FSB is calling for the bears to be labelled a strategically important resource and given far greater protection under the law.
At this rate, the species could be extinct in 6 years, according to latest shocking figures – but are the predators really in such jeopardy?
By The Siberian Times
The brown bears are one of Russia’s great symbols but they are under great threat, according to the FSB, the Federal Security Service.
The agency is calling for the bears to be labelled a strategically important resource and given far greater protection under the law.
Between 2015 and 2017, numbers fell from 225,000 to 143,000, according to Georgy Avagumyan, a representative of the Prosecutor General’s office which has also demanded Red Book protection for the species.
Bear paws and gall bladders seized during the searches of smugglers in 2015 – 2017 in Siberia and Far East.
A new law proposes increasing punishments to 10 years in jail for poaching or smuggling bear parts for individuals and 12 years for a gang. Fines would reach $15,800. The FSB proposals would also apply to Himalayan – or black bears and musk deer. This follows an upsurge in poaching and black market smuggling. Bear paws are particularly appreciated in Asia where they are used as delicacies or in Oriental medicine including as a potency cure. The General Prosecutor’s office cited Rosprirodnadzor – the federal agency for supervision of use of natural resources – stating that: ‘During 2016 and 2017, the customs in TransBaikal region, Primorsky region, Amur region and the Jewish autonomous region confiscated 189 bear paws….54 claws, and over two kilograms of dried bile’.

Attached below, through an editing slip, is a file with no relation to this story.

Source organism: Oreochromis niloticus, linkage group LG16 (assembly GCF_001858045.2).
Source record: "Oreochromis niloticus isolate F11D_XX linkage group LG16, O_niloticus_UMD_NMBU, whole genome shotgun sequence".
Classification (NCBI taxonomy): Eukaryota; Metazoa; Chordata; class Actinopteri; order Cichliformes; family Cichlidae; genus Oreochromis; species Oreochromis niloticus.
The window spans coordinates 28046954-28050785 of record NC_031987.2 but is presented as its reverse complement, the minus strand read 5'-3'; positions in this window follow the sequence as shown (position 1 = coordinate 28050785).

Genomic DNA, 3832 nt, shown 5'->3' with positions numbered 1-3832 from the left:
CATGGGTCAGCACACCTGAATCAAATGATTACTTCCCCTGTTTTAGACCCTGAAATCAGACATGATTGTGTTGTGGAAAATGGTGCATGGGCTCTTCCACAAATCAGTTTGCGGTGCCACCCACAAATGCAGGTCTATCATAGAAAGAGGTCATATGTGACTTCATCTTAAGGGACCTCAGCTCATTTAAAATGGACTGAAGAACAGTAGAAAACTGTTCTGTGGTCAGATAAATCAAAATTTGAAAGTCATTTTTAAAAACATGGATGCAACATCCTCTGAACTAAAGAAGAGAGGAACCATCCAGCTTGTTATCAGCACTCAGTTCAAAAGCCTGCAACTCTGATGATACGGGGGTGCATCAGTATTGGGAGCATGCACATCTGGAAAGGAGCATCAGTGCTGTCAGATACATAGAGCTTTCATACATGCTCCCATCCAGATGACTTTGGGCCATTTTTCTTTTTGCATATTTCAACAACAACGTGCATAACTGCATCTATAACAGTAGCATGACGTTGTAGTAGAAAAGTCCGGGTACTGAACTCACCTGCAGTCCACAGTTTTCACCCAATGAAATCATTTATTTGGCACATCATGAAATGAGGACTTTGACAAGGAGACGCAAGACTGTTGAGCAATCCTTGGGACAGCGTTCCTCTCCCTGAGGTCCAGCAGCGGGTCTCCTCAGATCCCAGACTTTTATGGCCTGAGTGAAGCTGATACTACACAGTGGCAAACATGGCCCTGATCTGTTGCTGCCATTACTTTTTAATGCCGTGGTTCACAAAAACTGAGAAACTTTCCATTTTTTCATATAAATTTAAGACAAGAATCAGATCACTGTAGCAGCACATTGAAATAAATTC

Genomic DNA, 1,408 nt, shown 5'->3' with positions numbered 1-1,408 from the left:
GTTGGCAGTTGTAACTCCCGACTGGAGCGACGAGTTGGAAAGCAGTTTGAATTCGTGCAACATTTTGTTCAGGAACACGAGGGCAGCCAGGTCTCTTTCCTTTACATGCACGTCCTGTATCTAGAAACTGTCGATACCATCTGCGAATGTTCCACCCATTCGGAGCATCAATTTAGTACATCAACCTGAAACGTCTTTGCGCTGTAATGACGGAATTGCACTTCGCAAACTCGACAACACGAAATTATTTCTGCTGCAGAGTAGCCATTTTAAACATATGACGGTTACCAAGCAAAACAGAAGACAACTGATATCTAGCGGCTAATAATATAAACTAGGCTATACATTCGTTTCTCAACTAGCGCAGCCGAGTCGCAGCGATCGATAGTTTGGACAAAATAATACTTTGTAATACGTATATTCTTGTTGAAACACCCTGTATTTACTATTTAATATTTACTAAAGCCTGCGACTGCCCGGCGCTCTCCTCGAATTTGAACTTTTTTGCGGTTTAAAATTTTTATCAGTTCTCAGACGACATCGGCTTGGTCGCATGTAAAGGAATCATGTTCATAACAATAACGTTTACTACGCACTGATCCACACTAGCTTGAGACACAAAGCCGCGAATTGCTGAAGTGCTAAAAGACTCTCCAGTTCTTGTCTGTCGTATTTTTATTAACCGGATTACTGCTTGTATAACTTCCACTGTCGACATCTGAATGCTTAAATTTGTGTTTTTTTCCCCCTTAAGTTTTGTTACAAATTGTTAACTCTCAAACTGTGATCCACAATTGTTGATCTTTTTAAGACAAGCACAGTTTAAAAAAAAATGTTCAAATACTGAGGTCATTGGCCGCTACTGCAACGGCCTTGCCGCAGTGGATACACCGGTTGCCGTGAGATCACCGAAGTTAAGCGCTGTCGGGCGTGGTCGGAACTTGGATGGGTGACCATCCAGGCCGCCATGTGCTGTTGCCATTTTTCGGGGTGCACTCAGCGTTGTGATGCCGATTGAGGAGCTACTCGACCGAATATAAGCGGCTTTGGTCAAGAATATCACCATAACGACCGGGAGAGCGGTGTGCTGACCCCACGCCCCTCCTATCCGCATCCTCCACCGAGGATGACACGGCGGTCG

Siberian musk deer and its fang.
At the end of 2017, the FSB in TransBaikal region detained a local who had 468 bear paws and 37 elk heads in his car. There are fears such a new law could criminalise law-abiding citizens seeking to protect themselves. And some sources dispute the statistics saying brown bears are being decimated. The Ministry of Nature claimed bear numbers actually increased despite poaching from 203,600 to 245,100.
The black bear population has risen from 5,100 to 7,300.
The WWF say it is unnecessary to include brown bears in the Red Book ‘because observations conducted in recent years did not show worrying changes’ in numbers of the predators.
The Ministry of Nature claimed bear numbers actually increased despite poaching from 203,600 to 245,100.
Director of the WWF’s biodiversity conservation programme Vladimir Krever said: ‘Bear paws are an Asian delicacy, because of which the demand for animals is constantly growing. ‘We speak here of many hundreds of paws. ‘The Siberian musk deer are used for perfumery, and also because of the tusks of males of these animals.
‘There are a lot of attempts of illegal transportation, and they all violate the current legislation, so that such measures make sense.’